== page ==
Saturday, March 13, 2010

Terry Pratchett and the Legion

The Anchoress quotes Terry Pratchett's "Going Postal" with respect to all the things our government has declared "To Big to Fail."  But the same quote seems to sum up Maciel, the Legion, and why people keep holding on.

Of course, Terry Pratchett is a genius when it comes to human nature, even if he doesn't understand the Divine at all.  He's like Joss Whedon in that sense.  A great artist can create things that teach about the Truth, even when he doesn't understand it himself.  When he strives to be 'authentic' he hits the Truth without seeing it.

Anyway, if you're planning on taking my advice from earlier today about reading, and you enjoy humor and fantasy, it's hard to go wrong with some good Pratchett! 

8 comments:

Anonymous said...

One caution. Prior to his last book Pratchett tried to give an even hand (or the upper hand) to characters with religious and philosophical and cultural views different than his own. Much of his genius lay there.

Not any more. Unseen Academicals had three gay characters and he's bitter about his terminal illness. His public advocacy for atheist groups and euthanasia includes plans to off himself.

So there are serious reasons (beyond some age inappropriate "Chaucerism") to be cautious of Pratchett going forward.

But I'd still re-read "Going Postal". It shows how conman just about telegraph what they are doing to us. I would not be surprised to learn that MM had a parrot: "7 Co-founders", "7 Co-founders"

Anonymous said...

"A great artist can create things that teach about the Truth, even when he doesn't understand it himself"

Pratchett WAS a very good example of that. But he appears to have stopped questioning. In fairness it may be the Alzheimer's and he just doesn't have the skill left to question.

Deirdre Mundy said...

Anon-- I noticed he was falling off a bit with "Academicals" too-- it wasn't as skilled as his mid-career books. I enjoyed "Nation", but his grief and anger certainly affected the story telling.

I think some of what's going on here is the curse of being a best-selling author - it doesn't matter that his books aren't as good as they were, perhaps because he's sick and angry. The publisher knows they'll sell, so even if they're not Pratchett's best work, they get published.

OTOH, I've always found Pratchett's 'unseen university' books to be less satisfying than some of his other discworld settings. The Wizards are pretty much perpetual spoiled adolescents, which makes them a lot less interesting.

One of my favorites is 'Night Watch'-- it simeltaneously spoofs Les Mis and (in my opinion) rises above Hugo's original. (Of course, I'm not a big Les Mis Fan-- and Pratchett's characters seem more real to me--he's a bit like a modern Dickens, IMO...)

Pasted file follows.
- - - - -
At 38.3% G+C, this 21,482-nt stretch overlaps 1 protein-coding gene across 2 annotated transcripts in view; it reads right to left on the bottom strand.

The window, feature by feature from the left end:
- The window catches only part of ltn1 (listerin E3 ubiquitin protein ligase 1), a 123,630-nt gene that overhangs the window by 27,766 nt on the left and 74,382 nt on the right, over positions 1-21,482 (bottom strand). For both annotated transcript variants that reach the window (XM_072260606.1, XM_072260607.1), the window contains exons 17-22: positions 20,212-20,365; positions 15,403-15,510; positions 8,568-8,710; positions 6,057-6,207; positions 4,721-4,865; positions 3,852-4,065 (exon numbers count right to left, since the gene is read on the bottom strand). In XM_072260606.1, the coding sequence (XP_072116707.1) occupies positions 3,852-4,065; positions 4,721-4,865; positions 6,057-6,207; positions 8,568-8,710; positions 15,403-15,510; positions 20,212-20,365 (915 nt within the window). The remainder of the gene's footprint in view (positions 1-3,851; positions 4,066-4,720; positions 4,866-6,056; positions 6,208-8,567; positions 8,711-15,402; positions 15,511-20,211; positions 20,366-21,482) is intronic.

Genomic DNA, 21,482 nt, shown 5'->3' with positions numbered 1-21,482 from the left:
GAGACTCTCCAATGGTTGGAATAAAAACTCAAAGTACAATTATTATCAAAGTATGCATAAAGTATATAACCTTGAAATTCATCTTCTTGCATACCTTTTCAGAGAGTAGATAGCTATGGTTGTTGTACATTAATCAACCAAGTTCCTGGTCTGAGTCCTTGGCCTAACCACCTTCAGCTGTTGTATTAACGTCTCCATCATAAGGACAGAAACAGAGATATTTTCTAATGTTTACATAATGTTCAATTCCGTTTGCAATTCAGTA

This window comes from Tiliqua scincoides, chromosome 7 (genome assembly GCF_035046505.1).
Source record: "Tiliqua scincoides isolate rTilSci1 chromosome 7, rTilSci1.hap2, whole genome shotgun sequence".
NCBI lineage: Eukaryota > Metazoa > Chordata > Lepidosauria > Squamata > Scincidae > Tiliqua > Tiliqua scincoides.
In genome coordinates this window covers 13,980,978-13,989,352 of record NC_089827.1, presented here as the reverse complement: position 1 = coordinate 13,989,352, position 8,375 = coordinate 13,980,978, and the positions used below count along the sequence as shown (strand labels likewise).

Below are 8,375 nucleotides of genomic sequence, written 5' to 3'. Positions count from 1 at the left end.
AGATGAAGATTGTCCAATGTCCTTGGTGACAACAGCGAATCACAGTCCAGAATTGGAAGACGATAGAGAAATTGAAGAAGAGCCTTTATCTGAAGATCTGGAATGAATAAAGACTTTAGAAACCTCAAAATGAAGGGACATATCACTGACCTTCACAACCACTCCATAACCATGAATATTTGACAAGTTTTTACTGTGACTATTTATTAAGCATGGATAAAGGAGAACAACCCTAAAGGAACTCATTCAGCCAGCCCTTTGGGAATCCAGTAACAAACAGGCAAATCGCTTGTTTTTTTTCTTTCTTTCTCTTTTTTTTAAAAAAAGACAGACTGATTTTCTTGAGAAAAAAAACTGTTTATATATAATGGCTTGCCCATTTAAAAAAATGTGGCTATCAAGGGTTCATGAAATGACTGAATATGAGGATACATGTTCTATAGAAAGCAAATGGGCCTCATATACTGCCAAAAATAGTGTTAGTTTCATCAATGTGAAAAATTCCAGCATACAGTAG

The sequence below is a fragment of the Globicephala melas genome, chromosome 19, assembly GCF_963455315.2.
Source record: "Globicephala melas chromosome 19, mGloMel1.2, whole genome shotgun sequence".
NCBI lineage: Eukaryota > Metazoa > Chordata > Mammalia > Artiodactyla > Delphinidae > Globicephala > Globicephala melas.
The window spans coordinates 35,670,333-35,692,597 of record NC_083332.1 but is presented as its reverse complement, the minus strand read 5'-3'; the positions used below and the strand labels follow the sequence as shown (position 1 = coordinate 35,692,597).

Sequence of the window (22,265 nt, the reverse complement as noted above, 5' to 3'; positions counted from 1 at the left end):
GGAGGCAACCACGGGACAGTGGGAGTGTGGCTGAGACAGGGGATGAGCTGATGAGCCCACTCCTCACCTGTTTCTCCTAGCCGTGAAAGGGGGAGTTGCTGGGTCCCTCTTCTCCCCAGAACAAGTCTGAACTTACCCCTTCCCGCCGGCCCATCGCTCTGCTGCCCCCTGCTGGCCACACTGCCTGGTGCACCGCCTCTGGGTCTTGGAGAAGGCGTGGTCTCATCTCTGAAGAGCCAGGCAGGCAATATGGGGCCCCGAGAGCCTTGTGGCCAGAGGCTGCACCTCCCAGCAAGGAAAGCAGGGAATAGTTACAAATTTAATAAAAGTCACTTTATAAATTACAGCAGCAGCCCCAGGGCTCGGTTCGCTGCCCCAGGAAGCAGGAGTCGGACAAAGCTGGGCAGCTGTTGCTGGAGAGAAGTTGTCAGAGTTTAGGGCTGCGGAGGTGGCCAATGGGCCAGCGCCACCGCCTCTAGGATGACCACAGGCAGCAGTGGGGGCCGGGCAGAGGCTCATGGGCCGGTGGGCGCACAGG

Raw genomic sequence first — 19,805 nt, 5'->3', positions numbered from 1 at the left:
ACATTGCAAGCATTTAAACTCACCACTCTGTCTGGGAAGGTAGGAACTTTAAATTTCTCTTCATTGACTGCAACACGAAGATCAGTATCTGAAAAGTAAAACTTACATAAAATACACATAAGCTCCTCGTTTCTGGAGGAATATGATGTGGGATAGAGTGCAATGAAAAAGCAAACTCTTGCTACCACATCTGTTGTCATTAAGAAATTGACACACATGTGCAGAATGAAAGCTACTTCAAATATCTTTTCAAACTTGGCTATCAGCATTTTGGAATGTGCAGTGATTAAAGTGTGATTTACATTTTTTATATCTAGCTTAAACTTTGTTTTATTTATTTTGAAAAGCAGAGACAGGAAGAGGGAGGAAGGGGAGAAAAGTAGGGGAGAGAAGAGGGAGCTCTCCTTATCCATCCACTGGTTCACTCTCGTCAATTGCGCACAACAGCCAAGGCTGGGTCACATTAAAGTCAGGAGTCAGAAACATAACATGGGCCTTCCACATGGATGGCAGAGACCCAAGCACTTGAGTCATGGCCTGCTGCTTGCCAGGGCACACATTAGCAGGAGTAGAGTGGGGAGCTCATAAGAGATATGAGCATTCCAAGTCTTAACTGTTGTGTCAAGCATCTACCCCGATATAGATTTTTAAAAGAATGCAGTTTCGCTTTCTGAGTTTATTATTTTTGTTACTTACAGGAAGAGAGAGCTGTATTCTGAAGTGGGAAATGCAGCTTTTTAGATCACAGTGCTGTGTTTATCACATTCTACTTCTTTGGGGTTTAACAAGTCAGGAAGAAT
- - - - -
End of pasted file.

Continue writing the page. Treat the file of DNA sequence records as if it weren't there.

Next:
Anonymous said...

Deirdre,

Agreed about the wizards. He re-booted his Diskworld after the first 3 books. Oddly enough the reboot made the wizards even less interesting.

From Mort through to Thud there are some very good books (aside from the U) and that's a huge span.

(And for those who missed the inside joke earlier all I can say is that you'll find a very modern pirate in Going Postal)

Pete Vere said...

Okay, Deidre, out with the truth! Who told you?

Yes, Pratchett was the inspiration for my responses to what Giselle dubs "LC/RC thought stopping phrases."

In particular, his character Tiffany Aching from Discworld's "The Wee Free Men." I love how she applies Socratic questioning to common bits of folk wisdom, like "as far as the day was long." How long is a day? Are we talking a winter day, which is shorter, or a summer day, which is longer?

Thus I think back to Tiffany (and Mark Steyn, who is also a master of turning the cliche back on itself) every time I prepare a response to a Legion thought-stopping phrase.

For instance:

"God writes strait with crooked lines."

Is this an admission Maciel was crooked? What was strait about Maciel? Does this justify the Legion writing crooked with God's strait lines?

"Maciel's victims/critics must show forgiveness."

Forgiveness for what? Has the Legion admitted to any allegation beside that of the two Normas?

Nat said...

Miss Level: And then... they thought I was evil."
Tiffany: "Are you?"
Miss Level: "What kind of question is that to ask anyone?"
Tiffany: "Um... the obvious one? I mean, if they said 'Yes I am! Mwahahaha!', that would save a lot of trouble, wouldn't it?"

Hey Pete:

I 'aching'd the same line a few days ago: Crooked Company

Nat said...

Back to the Going Postal reference to big gov't, here's the 'Aching' question the British Bishops are asking:

"Have we allowed ourselves to be seduced by the myth that social problems are for the government to deal with?"

http://www.catholicchurch.org.uk/catholic_church/publications/choosing_the_common_good

Their answer:

The growth of regulations, targets and league tables, which are tools designed to make public services accountable, are no substitute for actions done as a free gift because the needs of a neighbour have to be met.

... In place of virtue we have seen an expansion of regulation. A society that is held together just by compliance to rules is inherently fragile, open to further abuses which will be met by a further expansion of regulation."

Deirdre Mundy said...

Now that I can type again, I just wanted to say how awesome it is to find out you guys are Pratchett fans! :)

Pete, I honestly had no idea! :) But Pratchett is really good for cutting through the thick smog of comfortable sayings (Susan, Death's granddaughter, also does that a lot.)

Anyway, I think Pratchett might be a good candidate for a near death conversion. "Nation" shows that he's thinking about the big questions, and he does have a healthy respect for the truth-- so I pray that intellectual honesty wins out over his predjudices. Heck, if Camus can convert, anyone can!